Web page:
The efforts many retailers have made to enhance and personalise the online shopping experience maybe missing the mark with Australian consumers. New research from Power Retail has shown that 69% of shoppers feel that personalised suggestions and pop-up recommendations don’t influence their overall purchases.
Each month Power Retail produce their monthly Trajectory report drawn from benchmarking data of over 10 million sessions per month. This data encompasses a broad cross-section of Australian online retailers and is combined with monthly survey data from 1,000 consumers.
In designing personalised shopping experiences, the focus for a number of brands has been on generating upsell and cross-sell opportunities rather than improving the experience for customers. David Fear, Head of Data at Power Retail comments, “Through our research, we’re seeing is a bit of a disconnect. On one hand consumers are telling us that they want their experience to be fast and seamless and they want a site to help them find what they need. On the other hand, we continually see focus from retailers on personalisation”.
Making the shopping experience fast and easy
The report found that 47% of shoppers are time poor and stated clear visuals and descriptions are the website features most important to them, with 73% stating the Search function their most-used feature, “Where retailers get the best results is where they are able to blend those two considerations in a way where personalisation doesn’t become such a jarring experience. Instead of just using it to cross-sell or upsell products that they want to sell, retailers are able to integrate it into their search results to display products that are more likely to be aligned with what a particular consumer is looking for”, says Fear.
Rather than personalised recommendations or suggestions consumers want an experience that saves them time and effort as well as money. “With all of our research, when we ask consumers what they want, there’s always a common theme: they want anything that helps them save time or make it easier to find and buy the products that they’re interested in”.
Returns policies are critical
“The other thing we constantly hear concerns delivery costs. Delivery costs are one of the biggest friction points for Aussie consumers. We get a lot of people saying they’re looking for delivery calculators or trying to find information on delivery thresholds and returns policies when they buy online”.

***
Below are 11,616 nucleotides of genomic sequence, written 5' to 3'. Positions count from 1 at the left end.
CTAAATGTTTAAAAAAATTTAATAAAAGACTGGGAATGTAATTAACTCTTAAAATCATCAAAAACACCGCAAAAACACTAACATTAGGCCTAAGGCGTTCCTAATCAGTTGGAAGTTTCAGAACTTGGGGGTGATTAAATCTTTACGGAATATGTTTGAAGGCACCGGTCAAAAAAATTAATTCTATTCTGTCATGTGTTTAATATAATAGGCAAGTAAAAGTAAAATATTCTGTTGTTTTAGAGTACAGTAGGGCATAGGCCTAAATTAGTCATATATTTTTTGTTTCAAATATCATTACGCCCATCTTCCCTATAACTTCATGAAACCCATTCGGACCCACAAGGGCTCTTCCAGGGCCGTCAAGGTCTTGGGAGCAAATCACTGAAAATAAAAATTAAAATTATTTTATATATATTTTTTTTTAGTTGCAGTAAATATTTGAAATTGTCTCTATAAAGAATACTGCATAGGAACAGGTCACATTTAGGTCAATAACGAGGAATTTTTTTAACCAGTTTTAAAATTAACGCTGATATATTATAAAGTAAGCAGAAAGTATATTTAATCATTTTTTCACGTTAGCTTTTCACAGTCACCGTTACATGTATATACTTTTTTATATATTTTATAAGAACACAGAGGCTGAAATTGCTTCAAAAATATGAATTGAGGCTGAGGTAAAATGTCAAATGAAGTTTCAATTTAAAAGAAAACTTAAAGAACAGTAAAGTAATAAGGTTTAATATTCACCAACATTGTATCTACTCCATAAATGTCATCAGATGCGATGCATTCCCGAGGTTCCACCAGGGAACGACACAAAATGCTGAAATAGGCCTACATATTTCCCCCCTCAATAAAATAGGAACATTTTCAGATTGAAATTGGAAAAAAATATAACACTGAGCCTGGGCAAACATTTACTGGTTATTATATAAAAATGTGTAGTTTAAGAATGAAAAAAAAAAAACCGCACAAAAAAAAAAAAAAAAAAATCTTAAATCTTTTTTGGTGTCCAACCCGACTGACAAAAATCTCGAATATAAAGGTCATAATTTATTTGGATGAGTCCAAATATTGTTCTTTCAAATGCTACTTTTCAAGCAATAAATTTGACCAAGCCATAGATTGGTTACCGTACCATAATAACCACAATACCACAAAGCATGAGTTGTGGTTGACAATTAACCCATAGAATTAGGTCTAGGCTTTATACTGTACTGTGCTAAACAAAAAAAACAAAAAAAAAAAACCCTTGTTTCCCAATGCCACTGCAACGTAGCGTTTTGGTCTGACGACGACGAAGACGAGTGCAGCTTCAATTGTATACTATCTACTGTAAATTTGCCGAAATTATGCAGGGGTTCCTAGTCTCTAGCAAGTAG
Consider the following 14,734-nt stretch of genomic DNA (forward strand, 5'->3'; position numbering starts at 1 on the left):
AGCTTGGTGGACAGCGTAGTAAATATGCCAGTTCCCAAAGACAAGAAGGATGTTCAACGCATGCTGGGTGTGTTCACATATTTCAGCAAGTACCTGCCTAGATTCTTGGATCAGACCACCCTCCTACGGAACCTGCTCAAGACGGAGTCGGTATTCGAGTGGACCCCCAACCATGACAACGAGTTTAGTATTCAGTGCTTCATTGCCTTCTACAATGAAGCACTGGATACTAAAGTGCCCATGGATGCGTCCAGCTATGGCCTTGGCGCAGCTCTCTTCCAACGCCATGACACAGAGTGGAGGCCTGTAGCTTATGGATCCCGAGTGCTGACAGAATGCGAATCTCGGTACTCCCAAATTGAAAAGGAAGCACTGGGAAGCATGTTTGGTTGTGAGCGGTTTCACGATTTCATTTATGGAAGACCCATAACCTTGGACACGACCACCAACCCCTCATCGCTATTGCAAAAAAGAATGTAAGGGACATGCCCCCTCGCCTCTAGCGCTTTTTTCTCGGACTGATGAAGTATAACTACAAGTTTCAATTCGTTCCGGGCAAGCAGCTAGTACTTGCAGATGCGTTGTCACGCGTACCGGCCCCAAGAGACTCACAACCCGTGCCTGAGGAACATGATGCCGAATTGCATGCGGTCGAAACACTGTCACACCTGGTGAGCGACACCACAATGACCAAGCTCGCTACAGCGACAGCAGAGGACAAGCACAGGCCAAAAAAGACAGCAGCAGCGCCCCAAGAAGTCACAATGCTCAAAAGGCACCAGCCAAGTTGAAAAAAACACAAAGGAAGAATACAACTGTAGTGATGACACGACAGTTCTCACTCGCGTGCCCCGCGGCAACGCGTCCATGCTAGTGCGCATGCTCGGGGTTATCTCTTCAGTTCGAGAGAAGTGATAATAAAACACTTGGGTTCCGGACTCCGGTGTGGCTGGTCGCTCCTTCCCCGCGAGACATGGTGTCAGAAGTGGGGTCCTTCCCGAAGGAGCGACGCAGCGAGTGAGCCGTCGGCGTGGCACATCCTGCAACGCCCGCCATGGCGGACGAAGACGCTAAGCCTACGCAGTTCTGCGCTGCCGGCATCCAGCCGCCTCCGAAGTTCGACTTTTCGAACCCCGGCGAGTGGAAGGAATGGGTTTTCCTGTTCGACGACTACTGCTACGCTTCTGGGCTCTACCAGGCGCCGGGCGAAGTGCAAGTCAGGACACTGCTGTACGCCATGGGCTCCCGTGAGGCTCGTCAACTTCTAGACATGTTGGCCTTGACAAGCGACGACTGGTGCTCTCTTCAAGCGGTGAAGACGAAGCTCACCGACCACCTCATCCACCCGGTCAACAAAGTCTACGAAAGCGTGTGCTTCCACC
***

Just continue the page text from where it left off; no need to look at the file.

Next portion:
Customers look for convenience in their shopping, and online retailers have the opportunity to offer this through clear, easy website experiences. Fear says, “Clear product details and all things that help them do comparisons is really important. Returns policies are also really important. If the customer knows they can return something in stores creates a lot of confidence when the consumer buys online. It’s actually one of the key drivers for cart abandonment if the customer doesn’t believe or trust that the retailer can give them a good returns process”.
Fear strongly recommends for retailers to have click and collect available, he says, “Click and collect is becoming a very desired feature for online shopping. There’s been a huge growth in click and collect, which is telling me is that even if the customer is going to go to the store to pick something up they prefer to complete the purchase online. While that’s not the majority, we have seen a pretty dramatic increase in the number of people saying that is how they prefer to buy”.
Other findings from the research include:
- 41% of consumers said they find pop-up notifications annoying, and only 5% find them helpful
- 60% of customers prefer to do their shopping online at with only 24% preferring to buy in-store.
- If stock is unavailable, 76% of shoppers admitted that they will just give up on a purchase rather than search for a similar item elsewhere
- Buying online for specific events has risen 6% from 2022, which may indicate a growing trust that online purchases will arrive promptly for time-sensitive occasions.